Sander Gliboff received his B.S. in Biology from Cornell University in 1978 and his M.A. in Zoology from the University of North Carolina in 1981. He then moved to Vienna, Austria and tried his hand at laboratory work, statistics, technical translating, and software development, before returning to the U.S. to take up History of Science. He did further graduate work at Johns Hopkins University (M.A. 1997, Ph.D. 2001) and held a postdoctoral fellowship at Northwestern University for two years before coming to Indiana University in the Fall of 2002.
Professor Gliboff's research and teaching interests are in the history of biology, especially evolution and genetics, and the science in modern Germany and Austria. He is the author of H.G. Bronn, Ernst Haeckel, and the Origins of German Darwinism: A Study in Translation and Transformation (Cambridge: MIT Press, 2008). His 1999 article, “Gregor Mendel and the Laws of Evolution” (History of Science 37: 217–35) was awarded the Ivan Slade Prize by the British Society for the History of Science. Currently he is working on a book on Darwinian evolution around the turn of the twentieth century and a series of articles on Erich Tschermak and early Mendelism.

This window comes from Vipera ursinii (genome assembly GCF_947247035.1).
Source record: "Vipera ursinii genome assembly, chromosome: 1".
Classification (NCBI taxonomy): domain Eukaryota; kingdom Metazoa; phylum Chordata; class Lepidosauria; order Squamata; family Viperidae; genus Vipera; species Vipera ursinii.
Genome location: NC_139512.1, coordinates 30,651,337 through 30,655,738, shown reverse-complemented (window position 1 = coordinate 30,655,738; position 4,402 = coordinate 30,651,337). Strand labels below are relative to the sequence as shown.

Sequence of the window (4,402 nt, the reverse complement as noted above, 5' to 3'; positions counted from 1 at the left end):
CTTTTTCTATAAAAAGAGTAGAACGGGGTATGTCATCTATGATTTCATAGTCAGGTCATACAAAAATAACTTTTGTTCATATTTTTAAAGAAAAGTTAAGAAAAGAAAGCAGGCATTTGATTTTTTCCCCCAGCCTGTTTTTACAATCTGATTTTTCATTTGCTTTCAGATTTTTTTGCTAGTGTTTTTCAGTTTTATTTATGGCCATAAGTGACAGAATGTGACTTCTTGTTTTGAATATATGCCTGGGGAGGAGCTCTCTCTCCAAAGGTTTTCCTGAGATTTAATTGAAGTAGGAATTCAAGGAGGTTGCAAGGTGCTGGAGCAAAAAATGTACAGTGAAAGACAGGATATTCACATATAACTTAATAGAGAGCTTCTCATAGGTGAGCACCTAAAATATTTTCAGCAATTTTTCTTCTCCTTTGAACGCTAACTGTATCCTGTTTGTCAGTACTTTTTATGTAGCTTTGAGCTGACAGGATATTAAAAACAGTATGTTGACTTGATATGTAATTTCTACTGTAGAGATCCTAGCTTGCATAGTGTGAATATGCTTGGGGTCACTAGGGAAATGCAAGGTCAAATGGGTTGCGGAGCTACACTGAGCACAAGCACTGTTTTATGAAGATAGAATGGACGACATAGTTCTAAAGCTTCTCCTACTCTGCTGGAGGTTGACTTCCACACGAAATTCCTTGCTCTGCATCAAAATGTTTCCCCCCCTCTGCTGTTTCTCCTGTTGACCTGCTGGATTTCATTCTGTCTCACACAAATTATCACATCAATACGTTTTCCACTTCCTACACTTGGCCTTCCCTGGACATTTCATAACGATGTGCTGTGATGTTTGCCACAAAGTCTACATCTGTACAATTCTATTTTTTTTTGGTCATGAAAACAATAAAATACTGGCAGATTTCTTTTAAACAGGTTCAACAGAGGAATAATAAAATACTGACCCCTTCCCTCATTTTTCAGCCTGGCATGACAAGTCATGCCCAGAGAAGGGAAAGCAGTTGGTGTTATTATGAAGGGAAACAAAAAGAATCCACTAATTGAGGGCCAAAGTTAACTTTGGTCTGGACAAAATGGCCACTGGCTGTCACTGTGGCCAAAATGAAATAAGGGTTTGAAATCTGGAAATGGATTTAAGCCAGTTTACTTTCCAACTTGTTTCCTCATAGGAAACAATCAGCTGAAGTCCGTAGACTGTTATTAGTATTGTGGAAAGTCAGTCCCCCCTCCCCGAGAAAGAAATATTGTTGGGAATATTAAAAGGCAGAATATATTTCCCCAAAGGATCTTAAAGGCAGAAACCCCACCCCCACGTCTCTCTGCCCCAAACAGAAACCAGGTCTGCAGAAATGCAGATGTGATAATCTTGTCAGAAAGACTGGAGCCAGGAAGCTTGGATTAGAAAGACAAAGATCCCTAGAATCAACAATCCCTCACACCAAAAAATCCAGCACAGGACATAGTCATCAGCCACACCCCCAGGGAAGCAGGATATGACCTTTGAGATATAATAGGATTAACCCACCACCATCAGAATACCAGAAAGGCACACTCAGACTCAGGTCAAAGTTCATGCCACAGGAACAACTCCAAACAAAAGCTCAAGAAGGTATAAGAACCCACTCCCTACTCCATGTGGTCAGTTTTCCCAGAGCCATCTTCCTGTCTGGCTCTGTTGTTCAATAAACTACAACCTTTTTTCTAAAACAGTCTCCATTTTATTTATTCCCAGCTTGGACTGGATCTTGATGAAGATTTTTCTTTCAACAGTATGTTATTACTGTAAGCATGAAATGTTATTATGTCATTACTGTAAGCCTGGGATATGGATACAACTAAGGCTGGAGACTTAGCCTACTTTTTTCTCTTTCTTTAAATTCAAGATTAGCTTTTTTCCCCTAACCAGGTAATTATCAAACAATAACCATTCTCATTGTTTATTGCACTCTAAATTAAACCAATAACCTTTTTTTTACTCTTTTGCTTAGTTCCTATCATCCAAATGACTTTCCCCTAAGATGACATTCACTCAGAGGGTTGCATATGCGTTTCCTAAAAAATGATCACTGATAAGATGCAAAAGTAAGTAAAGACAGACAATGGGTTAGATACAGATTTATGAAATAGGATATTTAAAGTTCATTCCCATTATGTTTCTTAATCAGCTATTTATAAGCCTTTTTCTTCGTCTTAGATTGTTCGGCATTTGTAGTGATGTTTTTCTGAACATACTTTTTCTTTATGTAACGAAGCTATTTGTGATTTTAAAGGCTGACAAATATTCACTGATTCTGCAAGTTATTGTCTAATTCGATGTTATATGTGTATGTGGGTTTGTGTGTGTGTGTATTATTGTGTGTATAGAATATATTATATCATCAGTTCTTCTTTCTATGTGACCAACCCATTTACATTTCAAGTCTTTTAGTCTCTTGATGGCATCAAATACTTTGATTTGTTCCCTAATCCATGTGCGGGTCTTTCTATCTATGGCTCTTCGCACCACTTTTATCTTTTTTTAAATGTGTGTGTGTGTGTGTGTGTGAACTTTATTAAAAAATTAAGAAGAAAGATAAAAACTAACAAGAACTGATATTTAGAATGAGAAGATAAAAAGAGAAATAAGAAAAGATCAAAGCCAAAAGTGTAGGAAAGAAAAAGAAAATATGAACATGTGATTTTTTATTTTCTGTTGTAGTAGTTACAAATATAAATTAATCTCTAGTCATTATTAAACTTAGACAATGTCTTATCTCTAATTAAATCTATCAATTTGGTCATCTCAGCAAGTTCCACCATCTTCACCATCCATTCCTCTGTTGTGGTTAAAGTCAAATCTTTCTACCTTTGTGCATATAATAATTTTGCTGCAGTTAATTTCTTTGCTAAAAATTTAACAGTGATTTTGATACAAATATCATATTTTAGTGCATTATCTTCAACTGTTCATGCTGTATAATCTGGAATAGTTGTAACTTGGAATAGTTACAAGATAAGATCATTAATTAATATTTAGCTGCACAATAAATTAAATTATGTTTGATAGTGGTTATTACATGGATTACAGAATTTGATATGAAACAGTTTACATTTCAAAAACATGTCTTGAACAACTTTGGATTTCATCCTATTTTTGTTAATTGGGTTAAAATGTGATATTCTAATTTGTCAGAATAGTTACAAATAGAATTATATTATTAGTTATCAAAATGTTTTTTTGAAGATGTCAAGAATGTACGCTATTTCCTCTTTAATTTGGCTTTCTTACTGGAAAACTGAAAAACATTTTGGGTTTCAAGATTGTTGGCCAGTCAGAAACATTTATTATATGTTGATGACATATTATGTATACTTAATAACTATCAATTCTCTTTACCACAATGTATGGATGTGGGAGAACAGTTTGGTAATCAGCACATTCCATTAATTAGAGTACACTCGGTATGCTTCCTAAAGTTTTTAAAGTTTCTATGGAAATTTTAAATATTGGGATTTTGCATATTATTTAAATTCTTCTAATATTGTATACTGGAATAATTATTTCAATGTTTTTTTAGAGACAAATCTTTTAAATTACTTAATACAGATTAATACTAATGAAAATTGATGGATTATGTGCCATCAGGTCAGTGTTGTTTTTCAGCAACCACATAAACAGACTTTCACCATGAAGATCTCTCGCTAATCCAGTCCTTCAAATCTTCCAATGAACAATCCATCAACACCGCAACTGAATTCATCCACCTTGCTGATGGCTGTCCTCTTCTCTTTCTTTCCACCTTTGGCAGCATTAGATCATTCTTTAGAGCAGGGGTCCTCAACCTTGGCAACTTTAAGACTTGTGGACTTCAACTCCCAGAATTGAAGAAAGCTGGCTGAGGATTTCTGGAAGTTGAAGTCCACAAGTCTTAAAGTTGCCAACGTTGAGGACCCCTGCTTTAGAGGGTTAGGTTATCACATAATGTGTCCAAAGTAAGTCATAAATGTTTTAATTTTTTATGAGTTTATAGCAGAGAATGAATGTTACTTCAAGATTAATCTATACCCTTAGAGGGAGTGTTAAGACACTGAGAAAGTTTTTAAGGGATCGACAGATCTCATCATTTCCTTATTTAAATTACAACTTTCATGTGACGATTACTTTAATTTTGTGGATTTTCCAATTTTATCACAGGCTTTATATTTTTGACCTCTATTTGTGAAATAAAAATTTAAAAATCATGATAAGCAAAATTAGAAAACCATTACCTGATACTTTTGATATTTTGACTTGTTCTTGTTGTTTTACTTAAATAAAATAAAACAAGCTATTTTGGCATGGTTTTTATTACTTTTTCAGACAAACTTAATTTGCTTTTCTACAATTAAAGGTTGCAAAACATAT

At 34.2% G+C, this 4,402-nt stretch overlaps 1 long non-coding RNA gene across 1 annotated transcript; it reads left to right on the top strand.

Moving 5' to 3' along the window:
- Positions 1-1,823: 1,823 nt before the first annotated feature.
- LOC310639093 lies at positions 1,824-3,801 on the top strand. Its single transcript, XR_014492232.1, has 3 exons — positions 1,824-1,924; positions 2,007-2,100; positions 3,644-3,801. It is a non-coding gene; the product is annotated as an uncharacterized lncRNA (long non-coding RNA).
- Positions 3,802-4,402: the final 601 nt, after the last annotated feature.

Recent and Forthcoming Articles:
“The Many Sides of Gregor Mendel,” in Biology Outside the Box: Boundary Crossers and Innovation in Biology, edited by Michael Dietrich and Oren Harman, (Chicago: University of Chicago Press, forthcoming).
“Franz Unger and Developing Concepts of Entwicklung”, in “Einheit in der Mannigfaltigkeit”: Franz Ungers Naturforschung im internationalen Kontext ["Unity in Diversity": Franz Ungers Natural Research in International Context], edited by Marianne Klemun (Vienna: Verlag der Österreichischen Akademie der Wissenschaften/Austrian Academy of Sciences Press, forthcoming).
“Monism and Morphology at the Turn of the Twentieth Century,” in Monism: Science, Philosophy, Religion, and the History of a Worldview, edited by Todd Weir, Palgrave Studies in Cultural and Intellectual History (New York: Palgrave USA, forthcoming in 2012).
“The Golden Age of Lamarckism, 1866-1926,” in Transformations of Lamarckism: From Subtle Fluids to Molecular Biology, edited by Snait Gissis and Eva Jablonka, 45–55 (Cambridge: MIT Press, 2011).
“Did Paul Kammerer Discover Epigenetic Inheritance? No and Why Not,” Journal of Experimental Zoology, Part B (Mol. Dev. Evol.) 314B (2010): 616–624.
“H. G. Bronn and the History of Nature,” Journal of the History of Biology 40 (2007): 259–94.
“The Case of Paul Kammerer: Evolution and Experimentation in the Early Twentieth Century,” Journal of the History of Biology 39: 525–563 (2006).